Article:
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Kidney donors at greater risk of preeclampsia, gestational hypertension

Key clinical point: Information on an increased risk for preeclampsia and gestational hypertension should be included in clinical practice guidelines and in informed-consent processes for potential kidney donors and their recipients.

Major finding: Women who donate a kidney are almost two and a half times more likely than are nondonors to have preeclampsia or gestational hypertension in pregnancy.

Data source: Retrospective cohort study of 85 kidney donors who were matched on a 1:6 ratio with 510 healthy nondonors and followed for a median of 10.9 years.

Disclosures:Dr. Garg received grants from Astellas and Roche outside this study. Several other authors received grants from a number companies outside this study, while the remainder of the authors had no relevant disclosures. The study was supported by a grant from the Canadian Institute of Health Research as well as several other research institutions. The meeting was sponsored by the American Society of Nephrology.


 

FROM KIDNEY WEEK 2014

References

Women who donate a kidney are almost two and a half times more likely than are nondonors to have preeclampsia or gestational hypertension in pregnancy, according to a study presented at Kidney Week 2014 and published online simultaneously in the New England Journal of Medicine.

“Information on this potential risk should be included in clinical practice guidelines, shared in the informed-consent processes for potential donors and their recipients when a woman has reproductive potential, and used to guide the care of pregnant donors,” wrote the study authors, led by Dr. Amit X. Garg at the London Kidney Research Unit in London, Ont. (N. Engl. J. Med. 2014 Nov. 14 [doi:10.1056/NEJMoa1408932]).

Women who donate a kidney are more than twice as likely to have preeclampsia or gestational hypertension in pregnancy. ©Chuhail/thinkstockphotos.com

Women who donate a kidney are more than twice as likely to have preeclampsia or gestational hypertension in pregnancy.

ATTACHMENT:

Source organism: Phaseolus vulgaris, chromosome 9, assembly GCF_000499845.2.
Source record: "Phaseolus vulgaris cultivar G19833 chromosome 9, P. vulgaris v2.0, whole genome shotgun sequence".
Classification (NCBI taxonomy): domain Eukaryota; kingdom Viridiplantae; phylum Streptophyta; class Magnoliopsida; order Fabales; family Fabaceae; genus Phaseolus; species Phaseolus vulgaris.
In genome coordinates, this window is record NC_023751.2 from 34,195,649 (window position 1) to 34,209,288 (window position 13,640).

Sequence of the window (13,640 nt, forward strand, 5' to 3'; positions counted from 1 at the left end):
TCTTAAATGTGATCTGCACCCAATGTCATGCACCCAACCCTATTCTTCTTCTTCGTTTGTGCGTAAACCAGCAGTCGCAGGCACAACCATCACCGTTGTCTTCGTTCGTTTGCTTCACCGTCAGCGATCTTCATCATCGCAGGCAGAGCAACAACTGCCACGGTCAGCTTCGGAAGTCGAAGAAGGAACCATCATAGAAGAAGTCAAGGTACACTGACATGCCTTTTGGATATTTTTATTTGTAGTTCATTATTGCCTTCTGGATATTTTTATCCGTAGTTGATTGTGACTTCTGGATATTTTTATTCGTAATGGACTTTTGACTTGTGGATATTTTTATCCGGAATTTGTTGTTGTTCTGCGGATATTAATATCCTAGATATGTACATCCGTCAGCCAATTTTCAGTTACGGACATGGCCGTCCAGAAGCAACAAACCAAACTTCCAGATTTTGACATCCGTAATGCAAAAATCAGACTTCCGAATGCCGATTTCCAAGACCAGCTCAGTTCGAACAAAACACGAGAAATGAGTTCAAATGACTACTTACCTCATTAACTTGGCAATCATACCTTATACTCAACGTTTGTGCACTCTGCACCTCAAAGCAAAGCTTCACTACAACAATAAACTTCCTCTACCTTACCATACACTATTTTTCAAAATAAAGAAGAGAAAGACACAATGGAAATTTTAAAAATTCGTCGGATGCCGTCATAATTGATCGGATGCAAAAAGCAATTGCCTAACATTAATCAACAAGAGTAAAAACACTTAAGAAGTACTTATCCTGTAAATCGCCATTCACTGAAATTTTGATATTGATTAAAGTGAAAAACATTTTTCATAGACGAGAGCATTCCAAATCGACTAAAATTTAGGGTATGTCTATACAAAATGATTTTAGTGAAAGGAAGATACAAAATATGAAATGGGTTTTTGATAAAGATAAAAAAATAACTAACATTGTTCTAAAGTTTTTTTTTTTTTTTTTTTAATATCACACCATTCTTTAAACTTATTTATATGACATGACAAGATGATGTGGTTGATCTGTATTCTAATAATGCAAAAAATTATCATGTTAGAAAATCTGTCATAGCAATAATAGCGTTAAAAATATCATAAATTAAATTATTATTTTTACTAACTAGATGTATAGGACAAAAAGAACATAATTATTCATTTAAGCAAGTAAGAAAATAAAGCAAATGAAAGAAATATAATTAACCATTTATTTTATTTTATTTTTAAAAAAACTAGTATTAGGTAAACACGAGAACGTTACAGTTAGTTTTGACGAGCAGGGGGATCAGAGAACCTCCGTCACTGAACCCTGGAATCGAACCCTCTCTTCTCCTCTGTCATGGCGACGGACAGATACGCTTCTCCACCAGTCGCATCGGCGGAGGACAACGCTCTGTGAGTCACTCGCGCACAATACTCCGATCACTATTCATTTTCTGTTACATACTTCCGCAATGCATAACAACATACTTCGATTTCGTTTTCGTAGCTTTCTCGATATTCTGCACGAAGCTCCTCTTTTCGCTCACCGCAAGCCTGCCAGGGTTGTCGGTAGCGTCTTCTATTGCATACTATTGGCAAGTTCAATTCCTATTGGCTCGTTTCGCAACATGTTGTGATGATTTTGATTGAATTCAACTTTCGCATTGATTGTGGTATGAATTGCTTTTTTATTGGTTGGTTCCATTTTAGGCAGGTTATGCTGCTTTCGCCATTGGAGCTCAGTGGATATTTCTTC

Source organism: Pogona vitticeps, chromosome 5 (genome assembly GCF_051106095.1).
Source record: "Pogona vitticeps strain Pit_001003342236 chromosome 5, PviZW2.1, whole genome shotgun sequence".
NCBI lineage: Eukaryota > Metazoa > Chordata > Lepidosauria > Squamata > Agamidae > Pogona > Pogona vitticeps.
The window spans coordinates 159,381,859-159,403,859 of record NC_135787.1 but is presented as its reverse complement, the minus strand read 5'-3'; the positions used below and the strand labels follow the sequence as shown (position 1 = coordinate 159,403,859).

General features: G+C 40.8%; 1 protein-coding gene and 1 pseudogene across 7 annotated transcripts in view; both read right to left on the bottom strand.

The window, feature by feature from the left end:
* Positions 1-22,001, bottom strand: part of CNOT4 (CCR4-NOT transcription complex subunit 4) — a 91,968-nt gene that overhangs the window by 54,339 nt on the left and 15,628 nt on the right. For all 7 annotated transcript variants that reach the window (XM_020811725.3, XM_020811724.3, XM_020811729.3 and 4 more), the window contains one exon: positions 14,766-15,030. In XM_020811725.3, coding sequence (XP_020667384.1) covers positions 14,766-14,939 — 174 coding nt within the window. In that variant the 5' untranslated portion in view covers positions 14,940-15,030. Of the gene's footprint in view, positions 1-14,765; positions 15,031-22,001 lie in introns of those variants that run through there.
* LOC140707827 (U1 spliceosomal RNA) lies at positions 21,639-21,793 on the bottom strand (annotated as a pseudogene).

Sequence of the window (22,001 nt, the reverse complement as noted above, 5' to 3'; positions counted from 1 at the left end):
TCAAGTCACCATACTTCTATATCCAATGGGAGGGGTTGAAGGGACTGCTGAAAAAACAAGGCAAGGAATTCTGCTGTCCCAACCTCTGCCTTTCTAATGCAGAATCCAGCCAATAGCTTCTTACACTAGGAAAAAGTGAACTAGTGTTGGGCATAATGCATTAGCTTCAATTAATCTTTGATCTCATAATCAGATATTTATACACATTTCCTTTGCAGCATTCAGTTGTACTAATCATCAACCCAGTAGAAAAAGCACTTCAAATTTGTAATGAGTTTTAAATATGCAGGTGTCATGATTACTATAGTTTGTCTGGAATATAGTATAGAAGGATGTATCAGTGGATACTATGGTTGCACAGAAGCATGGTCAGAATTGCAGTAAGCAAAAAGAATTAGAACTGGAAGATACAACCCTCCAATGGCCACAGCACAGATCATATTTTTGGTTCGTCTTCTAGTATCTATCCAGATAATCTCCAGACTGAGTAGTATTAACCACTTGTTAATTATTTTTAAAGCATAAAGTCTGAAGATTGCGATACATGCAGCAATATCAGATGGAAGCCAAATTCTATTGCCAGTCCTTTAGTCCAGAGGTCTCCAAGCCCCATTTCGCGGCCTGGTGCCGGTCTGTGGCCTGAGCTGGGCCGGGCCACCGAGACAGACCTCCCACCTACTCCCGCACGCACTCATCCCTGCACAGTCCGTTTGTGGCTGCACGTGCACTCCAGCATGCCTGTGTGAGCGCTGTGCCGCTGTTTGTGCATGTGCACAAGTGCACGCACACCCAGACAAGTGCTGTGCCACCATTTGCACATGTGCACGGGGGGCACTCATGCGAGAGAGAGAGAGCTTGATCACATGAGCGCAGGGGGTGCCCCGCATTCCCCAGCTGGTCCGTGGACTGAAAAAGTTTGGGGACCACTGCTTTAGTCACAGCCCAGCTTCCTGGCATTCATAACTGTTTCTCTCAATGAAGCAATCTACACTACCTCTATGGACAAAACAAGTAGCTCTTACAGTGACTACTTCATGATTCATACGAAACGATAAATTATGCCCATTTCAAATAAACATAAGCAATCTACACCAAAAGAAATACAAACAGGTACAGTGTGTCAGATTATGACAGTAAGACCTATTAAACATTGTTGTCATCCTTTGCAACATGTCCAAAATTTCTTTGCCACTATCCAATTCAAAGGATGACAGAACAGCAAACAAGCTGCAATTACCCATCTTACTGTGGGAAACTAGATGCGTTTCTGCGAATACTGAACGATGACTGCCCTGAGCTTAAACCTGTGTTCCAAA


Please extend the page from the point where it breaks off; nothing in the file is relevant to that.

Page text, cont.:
The Canadian retrospective study matched 85 living kidney donors in a 1:6 ratio with 510 healthy nondonors and followed them for almost 11 years. During this time, 131 pregnancies occurred in the donor group and 788 in the nondonor group.

Gestational hypertension or preeclampsia was diagnosed in 15 donors and 38 nondonors (11% vs. 5%, odds ratio for donors, 2.4; 95% confidence interval, 1.2 to 5.0; P = .01), the investigators reported.

No significant differences were observed between groups for other maternal or fetal outcomes, and there were no maternal or perinatal deaths in the study that was part of the Donor Nephrectomy Outcomes Research Network (DONOR).

However, they noted that the study included limitations, such as not recording body mass index, medication use, or the race of study participants.

Confidence intervals for risk estimates also were wide, and physicians used clinical judgment when applying accepted diagnostic criteria for gestational hypertension and preeclampsia.

“It remains possible that gestational hypertension and preeclampsia were more likely to be diagnosed and recorded among donors than nondonors despite similar clinical presentations in two groups,” the investigators wrote.

“There may be a role for government programs to cover the costs of recommended pregnancy care for donors who lack health insurance, including any costs related to the treatment of hypertension,” they added.

The meeting was sponsored by the American Society of Nephrology. The study was supported by a grant from the Canadian Institute of Health Research as well as several other research institutions. Dr. Garg received grants from Astellas and Roche outside this study. Several other authors received grants from a number companies outside this study, while the remainder of the authors had no relevant disclosures.

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